"Top Secret" is presented in 1.85:1 anamorphic widescreen, and it looks pretty good for the most part. It's a bit grainy, but it often looks pretty soft. Detail isn't so great in it, while color saturation is a bit underwhelming. Fleshtones are pretty decent, but it's plagued with pieces of dirt, blemishes, nicks, scratches and a lot of other marks on the print. It just looks very un-Paramount. It doesn't pop out at you, isn't too sharp and looks pretty flat. Still, despite the flaws and plainess, it could be worse.
"Top Secret" features a rather strong 5.1 Dolby Digital surround remix, and I was pretty amazed how great it sounded. Comedies don't often make great mixes, let alone, some remixes can be hard to pull off. Still, "Top Secret!" in 5.1 sounds pretty fresh, and it certainly got me into the movie more. It's pretty loud, and the track certainly booms with flavor. Be it the slapstick gags, train rustlings, the excellent Maurice Jarre score, punches, fighting... there is great mixing all around and nice seperational effects. Dynamic range and fidelity is pretty excellent, while dialogue is crisp and clear. Everything is nicely seperated and doesn't overpower the other elements. It sounds a bit artificial, but it works fine for what it is and is pretty impressive overall. Also included are English subtitles, English closed captions, a French mono track and an English Dolby surround track.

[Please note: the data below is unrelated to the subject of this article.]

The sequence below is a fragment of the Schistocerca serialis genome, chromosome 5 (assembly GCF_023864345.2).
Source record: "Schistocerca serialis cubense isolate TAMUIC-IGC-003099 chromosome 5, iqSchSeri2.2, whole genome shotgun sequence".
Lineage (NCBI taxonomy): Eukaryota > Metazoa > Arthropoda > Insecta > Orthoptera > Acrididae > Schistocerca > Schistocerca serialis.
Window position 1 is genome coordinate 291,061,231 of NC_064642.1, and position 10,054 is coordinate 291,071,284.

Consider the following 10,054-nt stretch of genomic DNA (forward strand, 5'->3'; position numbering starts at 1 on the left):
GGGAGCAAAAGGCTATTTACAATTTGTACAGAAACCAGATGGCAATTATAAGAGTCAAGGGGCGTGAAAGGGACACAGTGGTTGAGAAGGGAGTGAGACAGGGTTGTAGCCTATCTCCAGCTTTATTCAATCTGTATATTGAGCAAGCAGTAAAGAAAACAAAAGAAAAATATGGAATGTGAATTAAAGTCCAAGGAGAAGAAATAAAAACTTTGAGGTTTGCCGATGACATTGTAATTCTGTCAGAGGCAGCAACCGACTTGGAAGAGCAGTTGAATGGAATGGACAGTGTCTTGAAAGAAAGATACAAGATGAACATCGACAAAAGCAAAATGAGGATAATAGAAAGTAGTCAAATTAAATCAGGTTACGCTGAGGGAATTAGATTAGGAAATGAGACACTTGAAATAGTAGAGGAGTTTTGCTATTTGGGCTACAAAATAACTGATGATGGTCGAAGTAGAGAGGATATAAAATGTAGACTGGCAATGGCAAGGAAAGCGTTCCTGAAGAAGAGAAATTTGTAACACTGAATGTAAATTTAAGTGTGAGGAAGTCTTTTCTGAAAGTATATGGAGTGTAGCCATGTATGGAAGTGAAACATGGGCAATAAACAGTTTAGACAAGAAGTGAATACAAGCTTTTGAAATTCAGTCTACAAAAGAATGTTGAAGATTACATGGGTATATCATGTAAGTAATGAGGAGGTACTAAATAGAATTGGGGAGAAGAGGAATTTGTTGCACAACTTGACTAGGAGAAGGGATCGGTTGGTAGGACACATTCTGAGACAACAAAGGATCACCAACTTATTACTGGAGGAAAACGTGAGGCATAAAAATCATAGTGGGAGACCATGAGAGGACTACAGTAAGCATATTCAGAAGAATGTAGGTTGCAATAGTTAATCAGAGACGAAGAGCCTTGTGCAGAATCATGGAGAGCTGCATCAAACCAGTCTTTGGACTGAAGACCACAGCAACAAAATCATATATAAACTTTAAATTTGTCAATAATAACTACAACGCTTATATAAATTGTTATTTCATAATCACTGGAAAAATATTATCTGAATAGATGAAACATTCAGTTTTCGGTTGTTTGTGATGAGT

There are some nifty, if not simple supplements here. No matter, it's better than nothing and adds more bang to the buck. The main thing here is the Audio Commentary with Writers/Directors Jim Abrahamas, David Zucker and Jerry Zucker; Producers Jon Davison and Hunt Lowry; and Moderator Fred Rubin. This is a very solid track, despite the dead air here and there. I do like it when multiple participants get together for a group track, especially when they're all together and not edited. There are fun stories here about the movie, as they point out the film's references, joke around and have an overall good time. They have a lot of interesting stuff to say on many different topics. You can tell they all like their work and had fun making it.
There are Four Alternate Scenes: "One Little Apple," "Fetch," "Thirsty" and "Burning Passion." These are actually more like deleted scenes, and are presented in anamorphic widescreen and are in pretty good quality. The scenes are pretty fun, and are short. We also have three Storyboards to view (actually more like storyboard sequences): "Skeet Surfing," "The Nightclub" and "Nick In Prison." Finally, we have the Theatrical Trailer in anamorphic widescreen.
While it's not my favorite Zucker Brothers/Jim Abrahams film, "Top Secret!" certainly is funny and will always have its many fans among moviegoers. The presentation of the movie is quite good while the supplements are ultimately satisfying. Fans of this cult classic are sure to pick it up, but if you like the work of the filmmakers and parody movies in general, it's still worth checking out.